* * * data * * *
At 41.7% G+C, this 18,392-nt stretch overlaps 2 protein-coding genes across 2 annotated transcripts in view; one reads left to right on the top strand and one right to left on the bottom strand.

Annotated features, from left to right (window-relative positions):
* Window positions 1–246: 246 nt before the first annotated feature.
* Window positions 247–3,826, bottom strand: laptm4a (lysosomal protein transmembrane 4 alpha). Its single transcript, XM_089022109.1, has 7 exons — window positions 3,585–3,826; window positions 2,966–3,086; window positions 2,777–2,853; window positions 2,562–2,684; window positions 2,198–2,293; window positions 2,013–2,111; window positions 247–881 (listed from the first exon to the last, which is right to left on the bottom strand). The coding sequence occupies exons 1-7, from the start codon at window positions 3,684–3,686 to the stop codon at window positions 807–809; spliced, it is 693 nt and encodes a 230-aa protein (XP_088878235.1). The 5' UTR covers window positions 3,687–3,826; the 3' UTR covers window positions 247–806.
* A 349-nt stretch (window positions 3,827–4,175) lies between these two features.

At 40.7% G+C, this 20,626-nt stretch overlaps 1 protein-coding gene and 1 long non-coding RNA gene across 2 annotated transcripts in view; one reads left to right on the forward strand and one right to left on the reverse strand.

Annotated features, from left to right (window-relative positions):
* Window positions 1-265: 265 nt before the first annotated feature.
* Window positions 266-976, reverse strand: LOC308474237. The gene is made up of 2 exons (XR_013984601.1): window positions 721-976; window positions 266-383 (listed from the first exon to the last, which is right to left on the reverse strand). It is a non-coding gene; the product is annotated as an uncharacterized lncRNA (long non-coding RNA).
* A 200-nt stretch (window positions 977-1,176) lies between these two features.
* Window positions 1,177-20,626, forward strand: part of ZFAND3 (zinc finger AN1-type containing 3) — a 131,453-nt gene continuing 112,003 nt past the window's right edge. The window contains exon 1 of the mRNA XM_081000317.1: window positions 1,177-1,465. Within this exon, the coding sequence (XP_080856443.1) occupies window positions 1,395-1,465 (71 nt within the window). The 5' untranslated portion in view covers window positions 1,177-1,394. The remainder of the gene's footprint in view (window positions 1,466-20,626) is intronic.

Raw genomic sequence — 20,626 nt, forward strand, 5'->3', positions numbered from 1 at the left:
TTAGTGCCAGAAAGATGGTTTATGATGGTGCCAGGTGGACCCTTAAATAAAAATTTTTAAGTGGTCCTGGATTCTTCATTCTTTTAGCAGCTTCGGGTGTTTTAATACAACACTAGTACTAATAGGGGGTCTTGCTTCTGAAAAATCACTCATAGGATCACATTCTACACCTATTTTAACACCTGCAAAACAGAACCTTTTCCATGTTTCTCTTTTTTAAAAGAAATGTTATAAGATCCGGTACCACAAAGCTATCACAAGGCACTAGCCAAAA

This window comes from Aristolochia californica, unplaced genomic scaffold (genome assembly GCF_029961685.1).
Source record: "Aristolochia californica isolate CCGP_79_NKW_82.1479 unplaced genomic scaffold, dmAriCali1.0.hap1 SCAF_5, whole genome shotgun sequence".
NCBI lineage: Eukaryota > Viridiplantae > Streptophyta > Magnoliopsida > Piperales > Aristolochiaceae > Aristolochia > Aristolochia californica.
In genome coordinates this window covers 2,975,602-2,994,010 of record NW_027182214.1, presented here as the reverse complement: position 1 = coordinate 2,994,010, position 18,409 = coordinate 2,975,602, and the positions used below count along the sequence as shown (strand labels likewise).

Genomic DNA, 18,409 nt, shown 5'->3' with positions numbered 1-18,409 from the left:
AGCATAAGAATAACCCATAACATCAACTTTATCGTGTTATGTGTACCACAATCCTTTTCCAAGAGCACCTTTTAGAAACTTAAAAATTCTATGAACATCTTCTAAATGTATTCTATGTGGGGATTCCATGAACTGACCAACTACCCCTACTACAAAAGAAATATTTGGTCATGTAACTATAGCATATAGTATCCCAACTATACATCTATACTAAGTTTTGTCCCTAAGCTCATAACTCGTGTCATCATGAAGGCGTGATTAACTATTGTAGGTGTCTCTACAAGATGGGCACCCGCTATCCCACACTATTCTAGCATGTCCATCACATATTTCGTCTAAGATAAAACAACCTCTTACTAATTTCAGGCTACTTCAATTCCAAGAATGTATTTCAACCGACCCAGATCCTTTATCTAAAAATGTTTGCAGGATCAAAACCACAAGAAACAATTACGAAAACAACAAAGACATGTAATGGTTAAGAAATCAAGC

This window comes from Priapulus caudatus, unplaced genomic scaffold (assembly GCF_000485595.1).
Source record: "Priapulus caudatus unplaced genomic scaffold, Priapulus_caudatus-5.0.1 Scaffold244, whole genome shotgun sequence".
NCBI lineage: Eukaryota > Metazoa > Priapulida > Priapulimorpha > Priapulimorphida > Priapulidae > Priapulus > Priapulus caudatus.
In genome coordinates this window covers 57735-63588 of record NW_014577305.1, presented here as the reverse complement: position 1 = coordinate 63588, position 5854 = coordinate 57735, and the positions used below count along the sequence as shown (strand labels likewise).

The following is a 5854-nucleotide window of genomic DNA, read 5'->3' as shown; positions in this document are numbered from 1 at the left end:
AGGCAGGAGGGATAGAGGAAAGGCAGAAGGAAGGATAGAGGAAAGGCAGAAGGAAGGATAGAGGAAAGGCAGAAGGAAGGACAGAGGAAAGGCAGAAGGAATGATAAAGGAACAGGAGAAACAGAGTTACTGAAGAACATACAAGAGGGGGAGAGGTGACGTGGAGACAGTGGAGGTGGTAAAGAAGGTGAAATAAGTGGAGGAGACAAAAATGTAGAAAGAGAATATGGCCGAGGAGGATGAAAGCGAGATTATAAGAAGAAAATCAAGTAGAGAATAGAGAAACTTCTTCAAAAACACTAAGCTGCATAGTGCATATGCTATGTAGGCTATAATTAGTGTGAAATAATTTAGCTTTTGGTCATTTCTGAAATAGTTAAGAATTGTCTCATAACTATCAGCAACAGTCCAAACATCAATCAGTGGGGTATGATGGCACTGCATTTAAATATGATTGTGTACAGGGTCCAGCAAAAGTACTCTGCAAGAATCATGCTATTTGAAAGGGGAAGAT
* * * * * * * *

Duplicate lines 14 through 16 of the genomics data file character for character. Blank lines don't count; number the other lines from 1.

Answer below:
This window comes from Aristolochia californica, unplaced genomic scaffold (genome assembly GCF_029961685.1).
Source record: "Aristolochia californica isolate CCGP_79_NKW_82.1479 unplaced genomic scaffold, dmAriCali1.0.hap1 SCAF_5, whole genome shotgun sequence".
NCBI lineage: Eukaryota > Viridiplantae > Streptophyta > Magnoliopsida > Piperales > Aristolochiaceae > Aristolochia > Aristolochia californica.